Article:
A Boring Material “Stretched” Could Lead to an Electronics Revolution
SEPTEMBER 30, 2010
The oxide compound europium titanate is pretty boring on its own. But sliced nanometers thin and chemically stretched on a specially designed template, it takes on properties that could revolutionize the electronics industry, according to research carried out at the U.S. Department of Energy’s Advanced Photon Source (APS) at Argonne National Laboratory.
A research team from Cornell University, publishing in the journal Nature, reported that thin films of europium titanate (EuTiO3) become both ferroelectric (electrically polarized) and ferromagnetic (exhibiting a permanent magnetic field) when stretched across a substrate of dysprosium scandate, another type of oxide. The best simultaneously ferroelectric and ferromagnetic material now known pales in comparison by a factor of 1,000.
“Materials by design” is an exciting new area at the confluence of advanced theory of materials and novel synthesis approaches. In the area of new magnetic materials, one of the exciting topics is materials that simultaneously show spontaneous electric and magnetic order, known as multiferroics. However, in most cases a material has either strong electric or magnetic order while the other order is quite weak. Simultaneous ferroelectricity and ferromagnetism is rare in nature and coveted by electronics visionaries. A material with this magical combination could form the basis for low-power, highly sensitive magnetic memory, magnetic sensors or highly tunable microwave devices.
The search for ferromagnetic ferroelectrics dates back to 1966, when the first such compound— a nickel boracite—was discovered. Since then, scientists have found a few additional ferromagnetic ferroelectrics, but none stronger than the nickel compound, until now.
“Previous researchers were searching directly for a ferromagnetic ferroelectric – an extremely rare form of matter,” said co-author Darrell Schlom, professor of materials science and engineering at Cornell.
“Our strategy is to use first-principles theory to look among materials that are neither ferromagnetic nor ferroelectric, of which there are many, and to identify candidates that, when squeezed or stretched, will take on these properties,” added co-author Craig Fennie, Cornell assistant professor of applied and engineering physics.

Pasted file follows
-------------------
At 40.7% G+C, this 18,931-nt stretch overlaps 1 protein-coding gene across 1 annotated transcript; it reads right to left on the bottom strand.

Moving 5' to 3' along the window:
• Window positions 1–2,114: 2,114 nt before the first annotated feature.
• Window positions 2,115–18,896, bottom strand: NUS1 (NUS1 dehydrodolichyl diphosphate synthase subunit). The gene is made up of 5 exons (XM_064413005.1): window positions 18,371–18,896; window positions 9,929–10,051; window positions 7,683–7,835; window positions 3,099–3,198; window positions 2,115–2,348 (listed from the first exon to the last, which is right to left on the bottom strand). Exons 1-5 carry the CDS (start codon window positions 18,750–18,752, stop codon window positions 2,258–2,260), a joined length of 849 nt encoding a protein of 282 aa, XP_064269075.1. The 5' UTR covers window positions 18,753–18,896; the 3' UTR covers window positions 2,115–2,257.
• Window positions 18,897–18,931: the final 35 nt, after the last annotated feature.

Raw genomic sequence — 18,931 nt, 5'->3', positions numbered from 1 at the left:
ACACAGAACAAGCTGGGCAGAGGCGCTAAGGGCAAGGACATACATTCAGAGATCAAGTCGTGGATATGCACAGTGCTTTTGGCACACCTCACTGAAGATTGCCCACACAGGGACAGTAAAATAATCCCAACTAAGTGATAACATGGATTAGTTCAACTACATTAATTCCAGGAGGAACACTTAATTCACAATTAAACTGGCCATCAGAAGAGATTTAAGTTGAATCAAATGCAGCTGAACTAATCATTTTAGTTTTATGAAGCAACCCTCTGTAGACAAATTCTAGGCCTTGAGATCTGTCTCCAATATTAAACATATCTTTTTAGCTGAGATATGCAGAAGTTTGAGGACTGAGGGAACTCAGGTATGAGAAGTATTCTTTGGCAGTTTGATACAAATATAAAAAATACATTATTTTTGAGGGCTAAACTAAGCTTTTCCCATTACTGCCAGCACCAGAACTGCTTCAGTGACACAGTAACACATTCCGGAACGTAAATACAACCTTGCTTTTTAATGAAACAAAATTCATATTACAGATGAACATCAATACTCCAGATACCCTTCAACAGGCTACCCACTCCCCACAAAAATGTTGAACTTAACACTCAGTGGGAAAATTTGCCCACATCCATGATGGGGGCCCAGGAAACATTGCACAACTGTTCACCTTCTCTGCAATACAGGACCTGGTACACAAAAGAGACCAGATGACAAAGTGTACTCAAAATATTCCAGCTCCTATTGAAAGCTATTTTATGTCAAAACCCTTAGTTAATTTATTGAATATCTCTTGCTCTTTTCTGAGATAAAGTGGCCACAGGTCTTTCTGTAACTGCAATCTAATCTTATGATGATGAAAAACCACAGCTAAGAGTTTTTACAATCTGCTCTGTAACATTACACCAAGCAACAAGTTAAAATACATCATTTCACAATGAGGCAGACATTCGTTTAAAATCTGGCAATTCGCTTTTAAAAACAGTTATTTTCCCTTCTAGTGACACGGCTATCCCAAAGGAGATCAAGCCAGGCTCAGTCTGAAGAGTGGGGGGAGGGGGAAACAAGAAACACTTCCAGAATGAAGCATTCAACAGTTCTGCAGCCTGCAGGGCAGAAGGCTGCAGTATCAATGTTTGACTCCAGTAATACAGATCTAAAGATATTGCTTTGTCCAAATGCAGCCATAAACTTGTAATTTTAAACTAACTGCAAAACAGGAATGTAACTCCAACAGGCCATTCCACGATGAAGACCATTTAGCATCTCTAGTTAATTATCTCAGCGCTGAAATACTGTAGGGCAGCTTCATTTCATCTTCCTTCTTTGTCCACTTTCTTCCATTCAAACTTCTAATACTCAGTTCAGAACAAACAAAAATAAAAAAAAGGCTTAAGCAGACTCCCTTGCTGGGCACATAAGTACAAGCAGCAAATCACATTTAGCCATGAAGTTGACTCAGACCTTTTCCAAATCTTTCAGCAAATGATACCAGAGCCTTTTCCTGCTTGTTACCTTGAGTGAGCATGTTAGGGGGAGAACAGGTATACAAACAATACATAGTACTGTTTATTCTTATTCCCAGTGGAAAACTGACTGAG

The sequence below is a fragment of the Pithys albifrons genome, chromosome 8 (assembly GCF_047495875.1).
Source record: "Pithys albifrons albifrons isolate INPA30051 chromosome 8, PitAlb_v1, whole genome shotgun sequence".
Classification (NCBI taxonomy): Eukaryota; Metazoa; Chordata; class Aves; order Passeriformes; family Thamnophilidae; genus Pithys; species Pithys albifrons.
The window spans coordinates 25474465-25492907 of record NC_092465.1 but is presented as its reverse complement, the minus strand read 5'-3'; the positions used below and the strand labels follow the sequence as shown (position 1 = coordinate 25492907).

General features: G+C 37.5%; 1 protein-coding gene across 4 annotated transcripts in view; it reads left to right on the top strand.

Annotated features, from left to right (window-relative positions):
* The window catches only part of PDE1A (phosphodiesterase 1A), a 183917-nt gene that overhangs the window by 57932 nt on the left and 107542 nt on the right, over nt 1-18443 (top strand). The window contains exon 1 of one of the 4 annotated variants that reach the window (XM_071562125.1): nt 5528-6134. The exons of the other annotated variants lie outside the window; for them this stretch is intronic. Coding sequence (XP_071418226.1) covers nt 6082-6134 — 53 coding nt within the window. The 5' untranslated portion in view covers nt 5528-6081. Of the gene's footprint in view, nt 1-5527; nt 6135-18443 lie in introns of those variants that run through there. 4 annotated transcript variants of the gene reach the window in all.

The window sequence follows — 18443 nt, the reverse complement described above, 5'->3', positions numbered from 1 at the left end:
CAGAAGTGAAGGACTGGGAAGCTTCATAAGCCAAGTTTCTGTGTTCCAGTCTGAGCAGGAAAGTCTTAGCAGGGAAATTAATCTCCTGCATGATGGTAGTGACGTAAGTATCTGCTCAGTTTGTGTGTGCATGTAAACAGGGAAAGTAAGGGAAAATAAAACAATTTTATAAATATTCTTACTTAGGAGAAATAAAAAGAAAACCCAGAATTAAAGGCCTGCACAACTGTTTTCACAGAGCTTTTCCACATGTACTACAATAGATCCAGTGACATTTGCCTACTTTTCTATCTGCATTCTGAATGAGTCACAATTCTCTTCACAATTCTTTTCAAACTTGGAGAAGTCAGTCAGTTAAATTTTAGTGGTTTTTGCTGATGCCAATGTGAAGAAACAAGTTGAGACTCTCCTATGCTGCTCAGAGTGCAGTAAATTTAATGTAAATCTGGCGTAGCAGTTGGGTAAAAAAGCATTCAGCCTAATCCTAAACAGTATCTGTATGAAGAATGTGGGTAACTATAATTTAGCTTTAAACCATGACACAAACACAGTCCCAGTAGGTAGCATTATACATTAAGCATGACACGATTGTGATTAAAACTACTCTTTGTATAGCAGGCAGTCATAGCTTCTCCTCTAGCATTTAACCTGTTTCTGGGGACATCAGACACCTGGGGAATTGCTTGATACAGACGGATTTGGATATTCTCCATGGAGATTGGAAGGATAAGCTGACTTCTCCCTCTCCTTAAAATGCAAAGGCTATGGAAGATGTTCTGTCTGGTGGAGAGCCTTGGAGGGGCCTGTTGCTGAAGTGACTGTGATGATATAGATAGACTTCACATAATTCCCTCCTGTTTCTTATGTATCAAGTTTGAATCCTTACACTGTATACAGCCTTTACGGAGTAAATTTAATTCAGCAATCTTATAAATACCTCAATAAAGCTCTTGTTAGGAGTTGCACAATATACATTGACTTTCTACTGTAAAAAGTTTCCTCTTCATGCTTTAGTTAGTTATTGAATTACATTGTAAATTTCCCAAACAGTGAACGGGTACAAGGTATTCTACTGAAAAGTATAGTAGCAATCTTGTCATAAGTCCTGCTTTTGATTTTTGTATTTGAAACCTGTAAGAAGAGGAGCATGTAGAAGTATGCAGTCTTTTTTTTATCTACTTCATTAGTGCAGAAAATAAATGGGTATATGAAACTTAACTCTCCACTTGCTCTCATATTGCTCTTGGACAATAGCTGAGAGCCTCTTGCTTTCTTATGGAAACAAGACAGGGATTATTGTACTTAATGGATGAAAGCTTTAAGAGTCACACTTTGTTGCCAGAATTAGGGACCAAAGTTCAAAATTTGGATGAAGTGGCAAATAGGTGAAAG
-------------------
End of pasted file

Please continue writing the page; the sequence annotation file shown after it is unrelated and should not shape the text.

This fresh strategy, demonstrated using the europium titanate, opens the door to other ferromagnetic ferroelectrics that may work at even higher temperatures using this same materials-by-design strategy, the researchers said.
In order to understand the details of the structural and magnetic properties, the team, including scientists Phil J. Ryan, Jong-Woo Kim, and John W. Freeland of the Magnetic Materials Group of the Argonne X-ray Science Division (XSD) in the APS used polarized x-ray spectroscopy at XSD beamline 4-ID-C, and high-resolution diffraction at XSD beamline 6-ID-B,C to explore the details of the structural and magnetic ground-state of the europium titanate. The researchers took an ultra-thin layer of the oxide and “stretched” it by placing it on top of the dysprosium compound. The crystal structure of the europium titanate became strained because of its tendency to align itself with the underlying arrangement of atoms in the substrate.
Fennie’s previous theoretical work had indicated that a different kind of material strain—more akin to “squishing” by compression—would also produce ferromagnetism and ferroelectricity. But the team discovered that the stretched europium compound displayed electrical properties 1,000 times better than the best-known ferroelectric/ferromagnetic material thus far, translating to thicker, higher-quality films.
This new approach to ferromagnetic ferroelectrics could prove a key step toward the development of next-generation memory storage, superb magnetic field sensors, and many other applications long dreamed about. But commercial devices are a long way off; no devices have yet been made using this material. The Cornell experiment was conducted at an extremely cold temperature – about 4° Kelvin (-452 ° Fahrenheit). The team is already working on materials that are predicted to show such properties at much higher temperatures.